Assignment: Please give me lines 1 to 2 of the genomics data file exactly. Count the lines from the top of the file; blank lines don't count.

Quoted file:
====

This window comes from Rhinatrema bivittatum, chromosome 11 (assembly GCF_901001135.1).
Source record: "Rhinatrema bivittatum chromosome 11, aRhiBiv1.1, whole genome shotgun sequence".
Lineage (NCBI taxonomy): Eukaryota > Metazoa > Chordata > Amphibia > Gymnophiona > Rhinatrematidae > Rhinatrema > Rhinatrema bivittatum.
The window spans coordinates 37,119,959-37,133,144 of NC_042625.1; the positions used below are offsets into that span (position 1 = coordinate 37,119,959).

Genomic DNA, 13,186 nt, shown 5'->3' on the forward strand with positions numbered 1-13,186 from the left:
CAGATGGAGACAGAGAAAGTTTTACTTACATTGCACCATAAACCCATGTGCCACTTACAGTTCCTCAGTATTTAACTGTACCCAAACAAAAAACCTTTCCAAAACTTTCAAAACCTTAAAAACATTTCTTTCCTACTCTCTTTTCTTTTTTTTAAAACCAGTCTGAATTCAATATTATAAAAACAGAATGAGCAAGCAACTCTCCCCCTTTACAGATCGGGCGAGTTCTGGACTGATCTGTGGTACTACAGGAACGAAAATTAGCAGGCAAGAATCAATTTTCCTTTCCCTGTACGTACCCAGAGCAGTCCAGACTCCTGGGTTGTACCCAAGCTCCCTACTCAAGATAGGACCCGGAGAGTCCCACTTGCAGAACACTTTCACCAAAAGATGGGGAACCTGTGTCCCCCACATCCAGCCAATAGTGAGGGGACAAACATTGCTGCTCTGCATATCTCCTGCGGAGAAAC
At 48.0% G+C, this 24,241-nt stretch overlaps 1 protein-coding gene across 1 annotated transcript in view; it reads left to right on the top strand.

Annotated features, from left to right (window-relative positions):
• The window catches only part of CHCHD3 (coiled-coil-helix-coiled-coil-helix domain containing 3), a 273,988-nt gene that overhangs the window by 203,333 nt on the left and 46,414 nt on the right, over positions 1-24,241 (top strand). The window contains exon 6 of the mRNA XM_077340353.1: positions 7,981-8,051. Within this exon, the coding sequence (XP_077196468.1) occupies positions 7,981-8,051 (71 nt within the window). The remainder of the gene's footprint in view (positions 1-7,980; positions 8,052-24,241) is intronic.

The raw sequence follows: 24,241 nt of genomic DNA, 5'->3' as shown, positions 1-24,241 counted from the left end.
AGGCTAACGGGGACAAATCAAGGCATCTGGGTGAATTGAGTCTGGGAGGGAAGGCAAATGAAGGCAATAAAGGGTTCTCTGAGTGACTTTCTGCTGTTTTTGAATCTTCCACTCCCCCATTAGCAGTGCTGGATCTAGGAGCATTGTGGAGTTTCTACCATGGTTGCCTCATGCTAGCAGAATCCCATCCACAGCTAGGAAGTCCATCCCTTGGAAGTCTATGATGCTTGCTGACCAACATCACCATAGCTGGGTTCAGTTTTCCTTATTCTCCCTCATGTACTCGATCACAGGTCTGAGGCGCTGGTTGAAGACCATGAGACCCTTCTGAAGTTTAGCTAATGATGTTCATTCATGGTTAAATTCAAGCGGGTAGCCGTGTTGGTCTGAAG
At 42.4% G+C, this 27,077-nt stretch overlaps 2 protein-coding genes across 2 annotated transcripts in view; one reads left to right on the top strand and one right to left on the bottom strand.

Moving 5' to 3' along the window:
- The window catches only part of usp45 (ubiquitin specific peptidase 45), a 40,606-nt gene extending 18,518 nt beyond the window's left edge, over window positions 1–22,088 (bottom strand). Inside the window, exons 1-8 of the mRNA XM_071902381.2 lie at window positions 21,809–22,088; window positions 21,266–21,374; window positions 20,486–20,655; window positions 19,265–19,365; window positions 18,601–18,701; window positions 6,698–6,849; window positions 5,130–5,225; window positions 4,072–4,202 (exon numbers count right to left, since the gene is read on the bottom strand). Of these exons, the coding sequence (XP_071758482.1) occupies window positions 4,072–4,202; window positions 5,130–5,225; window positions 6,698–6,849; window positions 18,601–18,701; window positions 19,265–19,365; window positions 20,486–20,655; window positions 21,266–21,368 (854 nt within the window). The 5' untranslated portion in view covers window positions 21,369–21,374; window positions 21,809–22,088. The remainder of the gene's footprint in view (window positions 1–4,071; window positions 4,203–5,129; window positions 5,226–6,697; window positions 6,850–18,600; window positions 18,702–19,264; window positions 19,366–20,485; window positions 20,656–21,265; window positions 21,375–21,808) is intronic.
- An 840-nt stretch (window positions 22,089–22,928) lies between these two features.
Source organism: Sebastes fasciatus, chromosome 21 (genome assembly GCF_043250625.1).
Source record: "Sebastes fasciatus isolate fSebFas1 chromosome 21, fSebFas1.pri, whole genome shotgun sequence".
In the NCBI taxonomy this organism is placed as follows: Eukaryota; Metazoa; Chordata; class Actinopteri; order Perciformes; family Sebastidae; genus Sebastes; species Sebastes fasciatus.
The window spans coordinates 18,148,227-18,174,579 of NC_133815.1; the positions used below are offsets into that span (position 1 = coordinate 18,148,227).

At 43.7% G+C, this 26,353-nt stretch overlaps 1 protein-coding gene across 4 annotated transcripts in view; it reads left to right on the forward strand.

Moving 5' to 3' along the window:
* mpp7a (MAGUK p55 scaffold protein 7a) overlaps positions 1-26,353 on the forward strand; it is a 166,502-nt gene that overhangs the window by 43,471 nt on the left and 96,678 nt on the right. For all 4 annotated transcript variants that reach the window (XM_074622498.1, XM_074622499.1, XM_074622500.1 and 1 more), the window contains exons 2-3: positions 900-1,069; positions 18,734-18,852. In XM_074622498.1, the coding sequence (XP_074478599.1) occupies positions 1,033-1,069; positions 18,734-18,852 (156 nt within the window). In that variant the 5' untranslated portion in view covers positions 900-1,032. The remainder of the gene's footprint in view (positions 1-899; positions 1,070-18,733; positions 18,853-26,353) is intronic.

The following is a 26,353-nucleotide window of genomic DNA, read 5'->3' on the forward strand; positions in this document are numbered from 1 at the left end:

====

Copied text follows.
This window comes from Rhinatrema bivittatum, chromosome 11 (assembly GCF_901001135.1).
Source record: "Rhinatrema bivittatum chromosome 11, aRhiBiv1.1, whole genome shotgun sequence".